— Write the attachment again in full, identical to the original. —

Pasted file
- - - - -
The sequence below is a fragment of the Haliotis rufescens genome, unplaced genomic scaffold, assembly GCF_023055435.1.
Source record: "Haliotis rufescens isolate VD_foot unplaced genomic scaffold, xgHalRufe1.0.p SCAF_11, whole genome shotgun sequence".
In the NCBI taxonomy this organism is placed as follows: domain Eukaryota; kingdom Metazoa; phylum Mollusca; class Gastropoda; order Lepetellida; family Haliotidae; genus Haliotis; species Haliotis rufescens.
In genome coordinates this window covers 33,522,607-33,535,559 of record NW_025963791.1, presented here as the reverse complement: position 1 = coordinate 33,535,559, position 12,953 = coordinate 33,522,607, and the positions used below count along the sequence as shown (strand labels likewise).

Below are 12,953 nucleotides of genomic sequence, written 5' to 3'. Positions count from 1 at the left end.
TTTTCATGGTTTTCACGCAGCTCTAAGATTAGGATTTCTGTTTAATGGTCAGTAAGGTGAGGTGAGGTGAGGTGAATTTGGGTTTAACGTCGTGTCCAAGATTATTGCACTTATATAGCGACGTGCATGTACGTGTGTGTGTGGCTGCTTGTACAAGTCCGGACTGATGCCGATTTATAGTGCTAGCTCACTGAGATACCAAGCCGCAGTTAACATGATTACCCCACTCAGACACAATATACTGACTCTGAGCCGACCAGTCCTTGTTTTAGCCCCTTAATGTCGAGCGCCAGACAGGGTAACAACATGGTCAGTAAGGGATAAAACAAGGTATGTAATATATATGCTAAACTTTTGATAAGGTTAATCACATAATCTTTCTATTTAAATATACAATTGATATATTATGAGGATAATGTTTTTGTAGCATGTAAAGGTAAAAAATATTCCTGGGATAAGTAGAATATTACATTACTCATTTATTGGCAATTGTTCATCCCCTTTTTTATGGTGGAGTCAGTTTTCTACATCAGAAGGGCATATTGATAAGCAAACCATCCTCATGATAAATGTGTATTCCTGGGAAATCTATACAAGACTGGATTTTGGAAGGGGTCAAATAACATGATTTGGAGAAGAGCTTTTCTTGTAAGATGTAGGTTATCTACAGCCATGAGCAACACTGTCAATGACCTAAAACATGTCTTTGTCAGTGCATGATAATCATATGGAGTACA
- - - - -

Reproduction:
The sequence below is a fragment of the Haliotis rufescens genome, unplaced genomic scaffold, assembly GCF_023055435.1.
Source record: "Haliotis rufescens isolate VD_foot unplaced genomic scaffold, xgHalRufe1.0.p SCAF_11, whole genome shotgun sequence".
In the NCBI taxonomy this organism is placed as follows: domain Eukaryota; kingdom Metazoa; phylum Mollusca; class Gastropoda; order Lepetellida; family Haliotidae; genus Haliotis; species Haliotis rufescens.
In genome coordinates this window covers 33,522,607-33,535,559 of record NW_025963791.1, presented here as the reverse complement: position 1 = coordinate 33,535,559, position 12,953 = coordinate 33,522,607, and the positions used below count along the sequence as shown (strand labels likewise).

Below are 12,953 nucleotides of genomic sequence, written 5' to 3'. Positions count from 1 at the left end.
TTTTCATGGTTTTCACGCAGCTCTAAGATTAGGATTTCTGTTTAATGGTCAGTAAGGTGAGGTGAGGTGAGGTGAATTTGGGTTTAACGTCGTGTCCAAGATTATTGCACTTATATAGCGACGTGCATGTACGTGTGTGTGTGGCTGCTTGTACAAGTCCGGACTGATGCCGATTTATAGTGCTAGCTCACTGAGATACCAAGCCGCAGTTAACATGATTACCCCACTCAGACACAATATACTGACTCTGAGCCGACCAGTCCTTGTTTTAGCCCCTTAATGTCGAGCGCCAGACAGGGTAACAACATGGTCAGTAAGGGATAAAACAAGGTATGTAATATATATGCTAAACTTTTGATAAGGTTAATCACATAATCTTTCTATTTAAATATACAATTGATATATTATGAGGATAATGTTTTTGTAGCATGTAAAGGTAAAAAATATTCCTGGGATAAGTAGAATATTACATTACTCATTTATTGGCAATTGTTCATCCCCTTTTTTATGGTGGAGTCAGTTTTCTACATCAGAAGGGCATATTGATAAGCAAACCATCCTCATGATAAATGTGTATTCCTGGGAAATCTATACAAGACTGGATTTTGGAAGGGGTCAAATAACATGATTTGGAGAAGAGCTTTTCTTGTAAGATGTAGGTTATCTACAGCCATGAGCAACACTGTCAATGACCTAAAACATGTCTTTGTCAGTGCATGATAATCATATGGAGTACA